Sedation Dentistry

If you need a surgical procedure at a dentist’s office, then using sedation might be recommended. Some of these surgeries include root canals or wisdom teeth removal. Sedation dentistry is also appropriate for anyone who has a fear of dentists or is unable to sit still during a procedure. Children who aren’t able to remain inactive during cleanings may need sedation, and senior citizens with dementia conditions may also need sedation dentistry. Sedation at the dentist’s office typically requires the use of oral medications that you make you relax and feel drowsy. During a procedure, you are not totally aware of the process, and despite sitting in a dental chair for a long amount of time, it may only feel as if the procedure required a few minutes.



Why Would You Need a Porcelain Dental Crown?

When you visit a dental office for an examination, the dentist may find a large cavity that requires a porcelain crown. These dental restorations are also used for covering teeth that are damaged during injuries from a vehicular accident or a fall while playing sports. In addition to porcelain crowns that are made to protect damaged or infected teeth, there are full-size crowns that are made to replace missing teeth. These types of crowns are attached to dental bridges, denture supports or dental implant posts. It is also possible for an old crown to degrade, and a dentist can replace it with a new one. In the past, it could take several days to have a porcelain crown made for a tooth, but today, many dentists can order the dental restoration in the morning, and the dental laboratory will have the crown ready in the afternoon.



Holiday Healthy Teeth Tips

girl with marshmallow on holidayKeep Your Smile Healthy This Holiday Season with These Tips

What are you looking forward to most about this holiday season? Whether your favorite part of the holidays involves going to parties with families and friends, baking sweet treats for your loved ones, or exchanging gifts, it’s important to be aware of how the holidays can affect your teeth. You’re at increased risk for damaging your teeth between Thanksgiving and New Year’s thanks to festive food and drink, among other things. Here’s how you can keep your smile healthy for the holidays.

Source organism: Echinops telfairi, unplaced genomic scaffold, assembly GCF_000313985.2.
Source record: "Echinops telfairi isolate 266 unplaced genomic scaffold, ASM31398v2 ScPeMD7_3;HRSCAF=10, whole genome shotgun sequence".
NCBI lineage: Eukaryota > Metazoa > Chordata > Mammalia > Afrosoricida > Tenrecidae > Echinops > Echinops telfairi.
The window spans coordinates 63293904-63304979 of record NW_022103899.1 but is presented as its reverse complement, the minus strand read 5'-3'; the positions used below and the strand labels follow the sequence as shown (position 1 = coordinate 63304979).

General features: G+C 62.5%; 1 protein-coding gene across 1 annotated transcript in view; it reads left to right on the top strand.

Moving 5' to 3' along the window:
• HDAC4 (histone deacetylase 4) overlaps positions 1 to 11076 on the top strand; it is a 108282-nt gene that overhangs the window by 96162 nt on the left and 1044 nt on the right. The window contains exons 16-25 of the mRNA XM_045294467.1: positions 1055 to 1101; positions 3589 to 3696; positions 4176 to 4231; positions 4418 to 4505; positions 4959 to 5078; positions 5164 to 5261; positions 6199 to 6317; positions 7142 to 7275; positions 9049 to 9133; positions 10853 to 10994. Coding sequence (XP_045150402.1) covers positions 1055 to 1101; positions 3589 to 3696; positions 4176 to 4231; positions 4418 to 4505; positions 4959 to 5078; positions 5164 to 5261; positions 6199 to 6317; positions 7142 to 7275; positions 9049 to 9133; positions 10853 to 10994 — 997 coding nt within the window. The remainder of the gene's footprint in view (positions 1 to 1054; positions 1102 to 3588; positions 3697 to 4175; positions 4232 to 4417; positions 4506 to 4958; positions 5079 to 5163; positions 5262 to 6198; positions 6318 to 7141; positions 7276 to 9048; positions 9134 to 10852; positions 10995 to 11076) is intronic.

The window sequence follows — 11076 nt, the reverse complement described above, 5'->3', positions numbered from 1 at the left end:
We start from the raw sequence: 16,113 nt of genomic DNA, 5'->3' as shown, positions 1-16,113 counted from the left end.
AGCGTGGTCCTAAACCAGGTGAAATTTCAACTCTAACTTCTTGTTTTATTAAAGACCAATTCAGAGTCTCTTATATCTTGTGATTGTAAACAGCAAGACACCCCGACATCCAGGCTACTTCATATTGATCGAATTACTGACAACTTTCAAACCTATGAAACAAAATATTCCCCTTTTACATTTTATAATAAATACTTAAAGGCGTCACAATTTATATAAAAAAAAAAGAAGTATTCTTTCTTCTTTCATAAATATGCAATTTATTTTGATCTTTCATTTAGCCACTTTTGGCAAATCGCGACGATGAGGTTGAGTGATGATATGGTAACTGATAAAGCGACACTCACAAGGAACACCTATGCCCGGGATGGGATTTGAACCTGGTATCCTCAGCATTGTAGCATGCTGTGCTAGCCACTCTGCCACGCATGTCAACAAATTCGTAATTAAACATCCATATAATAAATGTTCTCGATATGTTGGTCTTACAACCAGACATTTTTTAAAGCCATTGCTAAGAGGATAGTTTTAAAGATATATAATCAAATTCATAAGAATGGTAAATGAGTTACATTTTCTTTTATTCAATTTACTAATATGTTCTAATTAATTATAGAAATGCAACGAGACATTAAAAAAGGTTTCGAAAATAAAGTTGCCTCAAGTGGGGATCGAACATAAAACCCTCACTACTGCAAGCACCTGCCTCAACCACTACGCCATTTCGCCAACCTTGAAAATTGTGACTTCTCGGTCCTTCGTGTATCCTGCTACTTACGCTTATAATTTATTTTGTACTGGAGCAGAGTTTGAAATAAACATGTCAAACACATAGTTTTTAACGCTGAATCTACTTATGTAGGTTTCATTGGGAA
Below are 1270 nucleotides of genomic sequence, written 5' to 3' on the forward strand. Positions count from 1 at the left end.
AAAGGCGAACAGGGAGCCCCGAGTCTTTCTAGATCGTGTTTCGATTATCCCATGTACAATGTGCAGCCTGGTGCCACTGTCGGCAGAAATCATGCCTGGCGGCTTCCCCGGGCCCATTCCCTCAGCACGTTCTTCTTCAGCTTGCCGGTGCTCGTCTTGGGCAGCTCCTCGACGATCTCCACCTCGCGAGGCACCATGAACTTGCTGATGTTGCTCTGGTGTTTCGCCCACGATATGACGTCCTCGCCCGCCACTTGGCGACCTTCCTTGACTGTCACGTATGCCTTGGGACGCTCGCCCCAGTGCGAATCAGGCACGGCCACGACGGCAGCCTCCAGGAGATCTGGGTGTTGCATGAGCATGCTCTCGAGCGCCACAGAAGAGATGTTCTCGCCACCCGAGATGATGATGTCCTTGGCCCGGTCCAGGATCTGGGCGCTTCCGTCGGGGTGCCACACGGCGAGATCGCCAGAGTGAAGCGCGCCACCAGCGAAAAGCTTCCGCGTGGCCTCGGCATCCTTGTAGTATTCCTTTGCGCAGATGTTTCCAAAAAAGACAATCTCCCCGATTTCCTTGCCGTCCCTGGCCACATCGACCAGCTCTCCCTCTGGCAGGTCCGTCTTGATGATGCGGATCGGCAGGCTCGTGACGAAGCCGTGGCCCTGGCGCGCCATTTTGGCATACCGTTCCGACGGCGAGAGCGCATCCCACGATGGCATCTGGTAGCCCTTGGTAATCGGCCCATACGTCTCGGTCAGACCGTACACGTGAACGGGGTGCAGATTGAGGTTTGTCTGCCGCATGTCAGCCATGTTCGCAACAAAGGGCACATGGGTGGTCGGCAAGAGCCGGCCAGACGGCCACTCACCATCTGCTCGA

Understanding Gingivitis and Gum Diseases

Your teeth are much more important than you might think. Most of us take our smile for granted until we begin to experience problems with it. One of the most common issues that people deal with are gingivitis and gum disease. These two problems, which are the same only better or worse than the other, can cause your teeth to become loose and for your smile to go from being bright and beautiful to unsightly.


Bruxism Leads To Physical and Dental Health Problems

Bruxism involves repetitively clenching the jaw or grinding the teeth, and it can lead to an assortment of physical and dental problems that include:

  • Chipped teeth
  • Eroded dental enamel
  • Headaches
  • Loose teeth
  • Jawbone malformations
  • Temporomandibular joint dysfunction
  • Cracked teeth
  • Sores on the inner cheeks
  • Misalignment of teeth
  • Facial painnight guard
  • Damaged dental restorations
  • Irritated tongue
  • Earaches
  • Poor sleep quality

Approximately 25 percent of the population has bruxism at sometime in their lives, but some individuals have chronic bruxism.


Dental Care for Pregnant Women

Pregnancy and Dental Carepregnant_oral_health

“Can I go to the dentist while I am pregnant?” This is a question we hear often at our practice. Many women wonder whether or not they can safely visit their dentist for dental treatment during pregnancy. The short answer is, “Yes, most dental treatments are safe” [notes the American Dental Association]. In fact, pregnant women are at a higher risk of developing tooth decay and gingivitis.

Did you know that poor oral health during pregnancy can contribute to “premature delivery, intrauterine growth restriction. [according to the American Dental Association]? Dental care is vital during pregnancy and is not something that should be overlooked or ignored.

While you are pregnant, you will have an higher risk of developing gingivitis and will be more likely to have tooth decay or cavities. Pregnant women experience more acid in their mouth due to morning sickness, which can lead to cavities during pregnancy. There is a tendency to have an increase in inflammation and swelling in the gums due to hormonal changes as well as plaque buildup, more likely due to easy gag reflex and hardship of the brushing and flossing of the teeth in the back of the mouth.